From The Art and Popular Culture Encyclopedia
His early masterworks, The Luncheon on the Grass (Le déjeuner sur l'herbe) and Olympia, engendered great controversy and served as rallying points for the young painters who would create Impressionism. Today, these are considered watershed paintings that mark the genesis of modern art.
Life and times
The roughly painted style and photographic lighting in these works was seen as specifically modern, and as a challenge to the Renaissance works Manet copied or used as source material. His work is considered 'early modern', partially because of the black outlining of figures, which draws attention to the surface of the picture plane and the material quality of paint.
He became friends with the Impressionists Edgar Degas, Claude Monet, Pierre-Auguste Renoir, Alfred Sisley, Paul Cézanne, and Camille Pissarro, through another painter, Berthe Morisot, who was a member of the group and drew him into their activities. The grand niece of the painter Jean-Honoré Fragonard, Morisot's paintings first had been accepted in the Salon de Paris in 1864 and she continued to show in the salon for ten years.
Manet became the friend and colleague of Berthe Morisot in 1868. She is credited with convincing Manet to attempt plein air painting, which she had been practicing since she had been introduced to it by another friend of hers, Camille Corot. They had a reciprocating relationship and Manet incorporated some of her techniques into his paintings. In 1874, she became his sister-in-law when she married his brother, Eugene.
Unlike the core Impressionist group, Manet maintained that modern artists should seek to exhibit at the Paris Salon rather than abandon it in favor of independent exhibitions. Nevertheless, when Manet was excluded from the International exhibition of 1867, he set up his own exhibition. His mother worried that he would waste all his inheritance on this project, which was enormously expensive. While the exhibition earned poor reviews from the major critics, it also provided his first contacts with several future Impressionist painters, including Degas.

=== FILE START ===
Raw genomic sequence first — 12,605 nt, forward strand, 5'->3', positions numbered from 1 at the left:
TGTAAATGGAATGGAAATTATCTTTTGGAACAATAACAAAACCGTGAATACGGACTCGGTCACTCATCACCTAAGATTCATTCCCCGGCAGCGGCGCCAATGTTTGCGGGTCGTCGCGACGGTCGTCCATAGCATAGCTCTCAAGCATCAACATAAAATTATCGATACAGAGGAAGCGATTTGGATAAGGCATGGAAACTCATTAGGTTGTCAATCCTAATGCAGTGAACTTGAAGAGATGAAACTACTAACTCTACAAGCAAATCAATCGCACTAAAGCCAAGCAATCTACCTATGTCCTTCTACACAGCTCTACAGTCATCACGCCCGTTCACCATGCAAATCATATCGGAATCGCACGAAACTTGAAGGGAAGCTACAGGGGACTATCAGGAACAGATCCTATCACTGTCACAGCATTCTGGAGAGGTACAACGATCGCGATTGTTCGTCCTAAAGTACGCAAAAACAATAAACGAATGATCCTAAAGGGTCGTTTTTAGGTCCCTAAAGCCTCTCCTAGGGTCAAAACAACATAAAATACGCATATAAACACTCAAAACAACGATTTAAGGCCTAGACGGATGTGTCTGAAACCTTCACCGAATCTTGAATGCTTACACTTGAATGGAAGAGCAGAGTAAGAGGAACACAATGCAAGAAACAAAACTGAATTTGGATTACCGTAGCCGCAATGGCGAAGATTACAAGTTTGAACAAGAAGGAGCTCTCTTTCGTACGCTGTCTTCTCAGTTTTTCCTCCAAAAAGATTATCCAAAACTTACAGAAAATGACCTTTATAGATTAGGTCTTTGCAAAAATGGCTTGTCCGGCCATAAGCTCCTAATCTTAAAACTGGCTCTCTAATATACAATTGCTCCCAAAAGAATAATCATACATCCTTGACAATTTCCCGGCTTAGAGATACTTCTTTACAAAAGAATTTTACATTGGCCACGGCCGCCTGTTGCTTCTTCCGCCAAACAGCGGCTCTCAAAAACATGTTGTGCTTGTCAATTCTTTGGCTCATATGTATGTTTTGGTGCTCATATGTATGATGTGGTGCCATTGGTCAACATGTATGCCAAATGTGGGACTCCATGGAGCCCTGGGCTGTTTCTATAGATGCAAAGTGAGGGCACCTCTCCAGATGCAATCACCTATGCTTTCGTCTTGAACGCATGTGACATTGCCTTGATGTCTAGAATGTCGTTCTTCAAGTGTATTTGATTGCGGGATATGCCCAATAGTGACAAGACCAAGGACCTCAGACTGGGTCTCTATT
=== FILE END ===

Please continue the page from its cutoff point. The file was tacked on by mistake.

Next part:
Although his own work influenced and anticipated the Impressionist style, he resisted involvement in Impressionist exhibitions, partly because he did not wish to be seen as the representative of a group identity, and partly because he preferred to exhibit at the Salon. Eva Gonzalès was his only formal student.
He was influenced by the Impressionists, especially Monet and Morisot. Their influence is seen in Manet's use of lighter colors, but he retained his distinctive use of black, uncharacteristic of Impressionist painting. He painted many outdoor (plein air) pieces, but always returned to what he considered the serious work of the studio.
Throughout his life, although resisted by art critics, Manet could number as his champions Émile Zola, who supported him publicly in the press, Stéphane Mallarmé, and Charles Baudelaire, who challenged him to depict life as it was. Manet, in turn, drew or painted each of them.
Manet died of untreated syphilis and rheumatism, which he contracted in his forties. The disease caused him considerable pain and partial paralysis from locomotor ataxia in the years prior to his death.
His left foot was amputated because of gangrene, an operation followed eleven days later by his death. He died at the age of fifty-one in Paris in 1883, and was buried in the Cimetière de Passy in the city.
- Manet's Modernism: or, The Face of Painting in the 1860s by Michael Fried
- The Painting of Modern Life: Paris in the Art of Manet and His Followers by TJ Clark (1985), ISBN 0500281793 (2000 paperback edition)
- Manet by Gilles Neret (2003; Taschen), ISBN 3822819492